Parents will push and push and push from the moment we start school to college to university, endless tuitions, endless lectures, endless study groups – to ensure we are following the pre-determined path to get top grades, all the scholarships that the school budget can afford until we get that damned degree paper in our hands. Parents will impatiently wait till we graduate so they get the opportunity to hang our graduation pictures – hats, gowns and the whole shebang – on the wall (my grandma has an entire wall in her room dedicated to all our graduation pics) – a metaphorical trophy up for display for anyone and everyone to see.

But then what? Can we honestly say that we as daughters are given the same liberty and impartiality to pursue our careers with the same determination as our brothers? Can we really #jetsetgo from the onset? For many of my peers, unfortunately, I found that that was not an option.

To my dear parents out there…if you are going to educate your daughters to the same caliber and resolve as your sons, you must give them the same amount of autonomy to go and pursue their careers just like you give to your sons.

Surah Al Alaq (96: 1 – 5); Read in the name of your lord who created, created man from a clinging form. Read!”

This “read” in this ayah for me is not just subjected to us obtaining a paper education to fit the social norms we are constantly confined within as a community – but rather a continuous journey to not only attain but also implement knowledge. We encourage our daughters through laborious projects, dissertations and examination stress for 10 years of their lives, yet to what objective – have a framed degree certificate on the wall and stop achieving? Why do we expect our daughters to start slowing down after their degrees whilst we push our sons towards achieving the next milestone?!

We must ask ourselves, how are we supporting our daughters to continuously develop and learn? What are your daughters doing to break the status quo and become the next directors, managers and leaders of their companies, of their cities or their countries? What example are they setting to pave the way for other girls to follow suit. Why is it that less then 10% of executive directors in the FTSE 100 companies are female? (Guardian, n.d.)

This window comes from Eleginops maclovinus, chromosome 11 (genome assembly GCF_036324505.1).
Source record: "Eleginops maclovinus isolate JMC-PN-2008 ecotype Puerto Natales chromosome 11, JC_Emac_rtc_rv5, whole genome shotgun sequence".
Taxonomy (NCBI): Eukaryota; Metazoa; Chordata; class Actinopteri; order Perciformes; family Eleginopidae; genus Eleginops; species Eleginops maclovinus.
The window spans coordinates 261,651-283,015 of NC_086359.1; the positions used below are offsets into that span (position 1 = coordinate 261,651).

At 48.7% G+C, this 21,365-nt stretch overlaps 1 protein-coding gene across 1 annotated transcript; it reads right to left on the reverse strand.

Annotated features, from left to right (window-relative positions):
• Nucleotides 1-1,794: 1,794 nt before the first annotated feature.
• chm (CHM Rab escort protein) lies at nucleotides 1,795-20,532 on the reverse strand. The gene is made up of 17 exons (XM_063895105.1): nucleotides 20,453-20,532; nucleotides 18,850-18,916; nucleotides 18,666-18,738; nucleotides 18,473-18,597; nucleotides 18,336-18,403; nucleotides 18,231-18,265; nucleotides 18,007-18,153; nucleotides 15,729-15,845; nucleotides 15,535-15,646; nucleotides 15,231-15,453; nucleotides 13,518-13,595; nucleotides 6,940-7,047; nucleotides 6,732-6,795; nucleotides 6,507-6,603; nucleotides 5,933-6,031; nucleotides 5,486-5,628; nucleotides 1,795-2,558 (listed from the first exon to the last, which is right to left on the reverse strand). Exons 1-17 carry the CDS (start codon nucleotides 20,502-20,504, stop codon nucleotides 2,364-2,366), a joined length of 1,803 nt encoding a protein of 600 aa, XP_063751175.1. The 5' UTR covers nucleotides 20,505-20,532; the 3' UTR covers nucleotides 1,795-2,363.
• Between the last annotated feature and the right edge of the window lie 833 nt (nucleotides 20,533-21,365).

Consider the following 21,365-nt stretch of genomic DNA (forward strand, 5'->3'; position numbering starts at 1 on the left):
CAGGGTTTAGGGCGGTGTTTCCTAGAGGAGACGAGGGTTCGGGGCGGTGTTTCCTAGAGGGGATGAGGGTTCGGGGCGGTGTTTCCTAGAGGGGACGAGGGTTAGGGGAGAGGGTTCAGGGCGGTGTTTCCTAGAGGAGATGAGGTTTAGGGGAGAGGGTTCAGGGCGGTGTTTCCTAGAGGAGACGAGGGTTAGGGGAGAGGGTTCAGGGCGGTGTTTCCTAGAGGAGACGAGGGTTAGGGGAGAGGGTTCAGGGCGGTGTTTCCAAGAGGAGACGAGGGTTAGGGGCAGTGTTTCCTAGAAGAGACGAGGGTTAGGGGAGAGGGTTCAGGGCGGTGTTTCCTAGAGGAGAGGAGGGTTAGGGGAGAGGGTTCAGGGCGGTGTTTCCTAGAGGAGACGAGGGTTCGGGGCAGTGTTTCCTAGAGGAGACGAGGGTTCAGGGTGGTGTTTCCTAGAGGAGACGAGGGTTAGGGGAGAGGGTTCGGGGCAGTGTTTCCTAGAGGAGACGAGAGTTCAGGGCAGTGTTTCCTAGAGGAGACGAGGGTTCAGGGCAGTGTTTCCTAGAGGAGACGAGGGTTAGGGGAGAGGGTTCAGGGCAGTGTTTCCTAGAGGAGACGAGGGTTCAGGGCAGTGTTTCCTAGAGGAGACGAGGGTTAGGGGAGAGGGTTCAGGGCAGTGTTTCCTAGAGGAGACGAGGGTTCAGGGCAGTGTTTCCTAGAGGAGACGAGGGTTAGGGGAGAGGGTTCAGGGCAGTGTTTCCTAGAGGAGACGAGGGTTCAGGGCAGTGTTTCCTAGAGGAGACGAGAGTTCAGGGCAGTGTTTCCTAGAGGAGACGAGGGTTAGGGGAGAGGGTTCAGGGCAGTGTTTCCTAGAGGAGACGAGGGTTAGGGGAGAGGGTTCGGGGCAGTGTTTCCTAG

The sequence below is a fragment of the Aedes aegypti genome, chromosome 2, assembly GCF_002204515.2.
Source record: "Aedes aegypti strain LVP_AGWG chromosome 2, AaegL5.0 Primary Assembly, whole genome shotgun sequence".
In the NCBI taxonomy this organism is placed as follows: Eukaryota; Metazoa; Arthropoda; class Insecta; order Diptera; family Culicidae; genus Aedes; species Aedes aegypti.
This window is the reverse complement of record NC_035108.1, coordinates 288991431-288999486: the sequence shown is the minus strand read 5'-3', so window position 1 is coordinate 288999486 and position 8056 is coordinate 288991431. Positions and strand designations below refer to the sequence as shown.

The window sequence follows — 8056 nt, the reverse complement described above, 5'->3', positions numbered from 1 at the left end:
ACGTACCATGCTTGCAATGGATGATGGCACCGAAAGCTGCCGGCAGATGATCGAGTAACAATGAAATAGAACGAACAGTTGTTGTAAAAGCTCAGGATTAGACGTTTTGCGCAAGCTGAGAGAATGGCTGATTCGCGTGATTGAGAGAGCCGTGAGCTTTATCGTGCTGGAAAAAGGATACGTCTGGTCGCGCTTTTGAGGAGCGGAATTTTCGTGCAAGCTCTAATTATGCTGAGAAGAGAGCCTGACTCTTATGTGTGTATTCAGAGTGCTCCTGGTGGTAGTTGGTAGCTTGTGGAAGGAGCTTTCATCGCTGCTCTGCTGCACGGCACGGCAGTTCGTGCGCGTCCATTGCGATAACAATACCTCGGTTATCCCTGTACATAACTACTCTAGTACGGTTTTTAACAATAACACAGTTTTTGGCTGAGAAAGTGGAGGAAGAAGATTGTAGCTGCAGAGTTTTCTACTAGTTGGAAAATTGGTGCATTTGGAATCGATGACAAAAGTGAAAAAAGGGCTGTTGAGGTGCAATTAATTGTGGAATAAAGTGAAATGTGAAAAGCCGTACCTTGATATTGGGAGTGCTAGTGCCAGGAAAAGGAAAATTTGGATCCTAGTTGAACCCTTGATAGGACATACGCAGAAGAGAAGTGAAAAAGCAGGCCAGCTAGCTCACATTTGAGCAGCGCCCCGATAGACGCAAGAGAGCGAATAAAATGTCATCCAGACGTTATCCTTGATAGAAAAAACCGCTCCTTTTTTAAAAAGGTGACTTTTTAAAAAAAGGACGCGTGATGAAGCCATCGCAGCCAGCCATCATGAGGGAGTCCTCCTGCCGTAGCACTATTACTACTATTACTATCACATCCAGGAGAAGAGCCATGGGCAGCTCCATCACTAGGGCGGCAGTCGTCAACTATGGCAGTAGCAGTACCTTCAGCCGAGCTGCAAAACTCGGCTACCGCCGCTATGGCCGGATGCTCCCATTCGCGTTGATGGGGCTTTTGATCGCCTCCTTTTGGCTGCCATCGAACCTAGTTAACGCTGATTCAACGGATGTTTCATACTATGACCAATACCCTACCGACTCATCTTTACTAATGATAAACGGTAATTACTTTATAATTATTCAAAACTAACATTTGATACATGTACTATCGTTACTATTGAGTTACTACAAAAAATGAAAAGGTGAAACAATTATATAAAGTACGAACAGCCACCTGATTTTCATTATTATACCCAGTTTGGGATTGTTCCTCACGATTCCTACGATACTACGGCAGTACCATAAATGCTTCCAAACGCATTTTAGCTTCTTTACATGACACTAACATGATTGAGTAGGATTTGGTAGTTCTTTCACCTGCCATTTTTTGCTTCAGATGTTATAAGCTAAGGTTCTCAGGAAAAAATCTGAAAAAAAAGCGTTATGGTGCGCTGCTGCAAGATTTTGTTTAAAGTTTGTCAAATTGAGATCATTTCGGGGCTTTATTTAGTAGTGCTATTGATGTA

This is a real cause for concern in our communities that we must address and work towards rectifying. The stress of getting our daughters married is sometimes so prominent that it becomes the forefront of our priorities – tunnel visioning us from being able to see the social and developmental growth that a career brings for an individual. Nothing else seems to matter then finding the right match for some, even if it means telling our daughters to “find jobs closer to home”, “nothing with too long hours”, “nothing where travel is involved” and the list of constraints can become an endless abyss if we are not careful.

The task of getting your daughter “married” should never be a hindrance to her career, rather a spring board for its success. The right partner will support your daughters in her career, not hinder her. Both can run in parallel and there is no greater example for us in this than that of the companionship between Bibi Khadija (a.s) and the Holy Prophet (SAW).

An esteemed, brilliant and independent business leader upon her own merit – one of four of the most remarkable women of mankind. Bibi Khadija traded all sorts from furniture to pottery to silk through primary commerce centres comprising from Mecca to Syria and to Yemen even. Her business was larger than all the Quraysh trades combined and infamous for its fair-dealing – gaining her the title Al-Tahira (The Pure One). Yet did her pursuit of brilliance stop when she got married? No. She only got bigger and better.

1400 years ago, in a severely male dominated Khadija was slaying in trade and commerce. So why in the 21st century are we not letting our daughters effortlessly follow this incredible example? If these are the role models we want our daughters to aspire towards, we as parents we need to pave the path for them to follow suit.

Thus, we as parents need to stay consistent, if you are educating your daughters to the highest levels, let them pursue their careers to the best of their ability. Indeed, teach your daughters to worry less about fitting into glass slippers and more about shattering glass ceilings.

Ana Rasheed is an engineer, blogger and contributing writer at the Conversation Room. You can check out her blog ankaraweb here:

https://ankaraweb.wordpress.com/